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The Evidence Speaks

The Evidence Speaks (December 2022)

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The Evidence Speaks Series is a recurring feature highlighting the latest in CHÉOS research. This series features summaries of select publications and is designed to keep media and the research community up to date with CHÉOS’ current research results in the health outcomes field. 

To ensure this research is quick and easy to share, we are now providing social cards that you are free to save and use as you see fit. 

Students have been resilient during COVID-19, but some groups could benefit from more mental health support

Jones LB, Vereschagin M, Wang AY, Munthali RJ, Pei J, Richardson CG, Halli P, Xie H, Rush B, Yatham L, Gadermann AM, Pendakur K, Prescivalli AP, Munro L, Bruffaerts R, Auerbach RP, Mortier P, Vigo DV. Suicidal Ideation Amongst University Students During the COVID-19 Pandemic: Time Trends and Risk Factors. Can J Psychiatry. Published online December 6, 2022.

Using data collected through the World Health Organization World Mental Health-International College Student survey, CHÉOS Scientists Drs. Chris Richardson, Anne Gadermann, and Daniel Vigo explored trends in suicidal ideation among 4,693 UBC students during the COVID-19 pandemic. The research team found that, while around one-fifth of respondents experienced suicidal ideation in the previous 30 days, the general university population appeared to be relatively resilient, particularly during the first few months of the pandemic. They also found that risk factors for experiencing suicidal ideation included identifying as an ethnic minority (excluding First Nations, Inuit, or Métis), having existing symptoms of anxiety or depression, having a history of suicidal thoughts, and feeling overwhelmed but unable to access help. These results could support the development of policies and interventions to support at-risk groups within universities.

People who have been diagnosed with TB are more likely to experience multiple comorbidities than those who have not

Basham CA, Karim ME, Johnston JC. Multimorbidity prevalence and chronic disease patterns among tuberculosis survivors in a high-income setting. Can J Public Health. Published online December 2, 2022.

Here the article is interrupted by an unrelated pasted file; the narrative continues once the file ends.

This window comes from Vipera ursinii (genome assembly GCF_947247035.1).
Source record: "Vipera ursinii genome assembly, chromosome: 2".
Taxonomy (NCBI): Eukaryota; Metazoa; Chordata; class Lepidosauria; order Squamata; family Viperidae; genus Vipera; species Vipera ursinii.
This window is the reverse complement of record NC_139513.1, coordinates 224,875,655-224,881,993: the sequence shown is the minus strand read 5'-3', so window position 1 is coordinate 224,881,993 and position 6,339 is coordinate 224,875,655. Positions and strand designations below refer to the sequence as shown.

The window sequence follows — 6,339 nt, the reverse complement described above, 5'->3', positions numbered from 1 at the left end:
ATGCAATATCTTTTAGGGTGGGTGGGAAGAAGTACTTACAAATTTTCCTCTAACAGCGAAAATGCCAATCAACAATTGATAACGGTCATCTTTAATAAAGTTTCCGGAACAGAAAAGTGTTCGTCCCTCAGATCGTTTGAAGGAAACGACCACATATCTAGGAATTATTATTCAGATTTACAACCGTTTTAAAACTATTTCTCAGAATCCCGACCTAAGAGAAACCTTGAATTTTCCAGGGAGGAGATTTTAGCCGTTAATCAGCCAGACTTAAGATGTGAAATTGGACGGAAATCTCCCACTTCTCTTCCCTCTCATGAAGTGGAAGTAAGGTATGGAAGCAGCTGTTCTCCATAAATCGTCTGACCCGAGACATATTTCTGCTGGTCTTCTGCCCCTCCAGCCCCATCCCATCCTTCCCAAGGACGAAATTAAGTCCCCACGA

There is a lack of data regarding how prevalent multimorbidity, defined as the presence of at least two chronic health conditions, is among tuberculosis (TB) survivors who live in high-income, low-TB incidence settings. CHÉOS’ Dr. Ehsan Karim recently studied the prevalence of multimorbidity and chronic disease patterns among TB survivors who immigrated to B.C. in 1985–2015. Analyzing data from 1,962 TB survivors and 1,962 non-TB controls, the study determined that people who survived TB had a 74 per cent higher prevalence of multimorbidity and a 116 per cent higher prevalence of complex multimorbidity (at least three comorbidities) compared with those who did not have a history of TB. It was also determined that there were differences in the most frequent chronic diseases between the two populations; for example, diabetes, liver disease, depression, and hypothyroidism were found to be more prevalent among TB survivors. These findings indicate that specialized multimorbidity screening and subsequent patient-centred care could benefit people who have survived TB.

Social jetlag is associated with sugary drink consumption among girls

Zhang K, Guhn M, Conklin AI. Association between social jetlag and sugar-sweetened beverages (SSBs) in adolescents in Western Canada. Eur J Public Health. Published online December 7, 2022.

Social jetlag is the difference between someone’s natural body clock (when they naturally sleep or wake up) and their socially determined clock (when they need to sleep or wake up). CHÉOS Scientist Dr. Annalijn Conklin investigated whether there was a link between social jetlag and the consumption of sugar-sweetened beverages (SSBs), like soda and sports drinks, among adolescents. Using data from 1,031 adolescents in B.C. aged 13–18 years, the research team determined that girls experienced more social jetlag than boys (1.64 hours versus 1.52 hours, respectively), and while most adolescents reported consuming SSBs, boys generally consumed them more frequently than girls. Upon further investigation, the researchers found that the consumption of any SSB was associated with higher levels of social jetlag, but this was only significant among girls. These results could be used to inform public health strategies to reduce sugary drink intake by better understanding the role of sleep debt and social jetlag, particularly among girls.

Look out for a full story on this paper in early 2023!

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